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Dr. Shore on Radium-223 Patient Considerations

Neal D. Shore, MD
Published: Monday, Aug 26, 2013

Neal D. Shore, MD, FACS, Medical Director, Carolina Urologic Research Center, Myrtle Beach, discusses patient considerations following treatment with radium-223 for bone metastases from prostate cancer.

Radium-223 gets into bone lesions in a matter of minutes, Shore says. Radium-223 is not metabolized by a patient's kidneys or liver, it is simply decayed into fecal matter. A patient is at no real risk following infusion, but should avoid contact with fecal matter.
 
Neal D. Shore, MD, FACS, Medical Director, Carolina Urologic Research Center, Myrtle Beach, discusses patient considerations following treatment with radium-223 for bone metastases from prostate cancer.

Radium-223 gets into bone lesions in a matter of minutes, Shore says. Radium-223 is not metabolized by a patient's kidneys or liver, it is simply decayed into fecal matter. A patient is at no real risk following infusion, but should avoid contact with fecal matter.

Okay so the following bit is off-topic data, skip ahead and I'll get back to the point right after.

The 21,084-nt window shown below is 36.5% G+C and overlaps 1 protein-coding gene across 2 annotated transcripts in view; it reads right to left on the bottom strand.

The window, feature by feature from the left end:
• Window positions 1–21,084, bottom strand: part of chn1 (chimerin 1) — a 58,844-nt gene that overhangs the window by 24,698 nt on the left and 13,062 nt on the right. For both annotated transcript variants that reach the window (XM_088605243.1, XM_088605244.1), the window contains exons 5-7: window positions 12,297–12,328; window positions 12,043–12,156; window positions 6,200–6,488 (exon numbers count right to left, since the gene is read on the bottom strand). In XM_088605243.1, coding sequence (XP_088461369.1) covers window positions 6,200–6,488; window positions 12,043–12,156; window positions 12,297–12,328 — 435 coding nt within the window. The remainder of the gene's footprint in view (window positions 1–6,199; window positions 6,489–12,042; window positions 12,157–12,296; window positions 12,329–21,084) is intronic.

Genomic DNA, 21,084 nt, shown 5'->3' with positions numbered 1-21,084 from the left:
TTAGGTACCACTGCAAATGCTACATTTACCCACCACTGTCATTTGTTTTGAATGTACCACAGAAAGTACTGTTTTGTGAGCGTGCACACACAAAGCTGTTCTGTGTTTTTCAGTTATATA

View Conference Coverage
Online CME Activities
TitleExpiration DateCME Credits
Community Practice Connections™: Personalized Sequencing in Castration-Resistant Prostate Cancer: Bridging the Latest Evidence to the Bedside in Clinical ManagementAug 25, 20181.5
Community Practice Connections™: Precision Medicine for Community Oncologists: Assessing the Role of Tumor-Testing Technologies in Cancer CareNov 30, 20181.0
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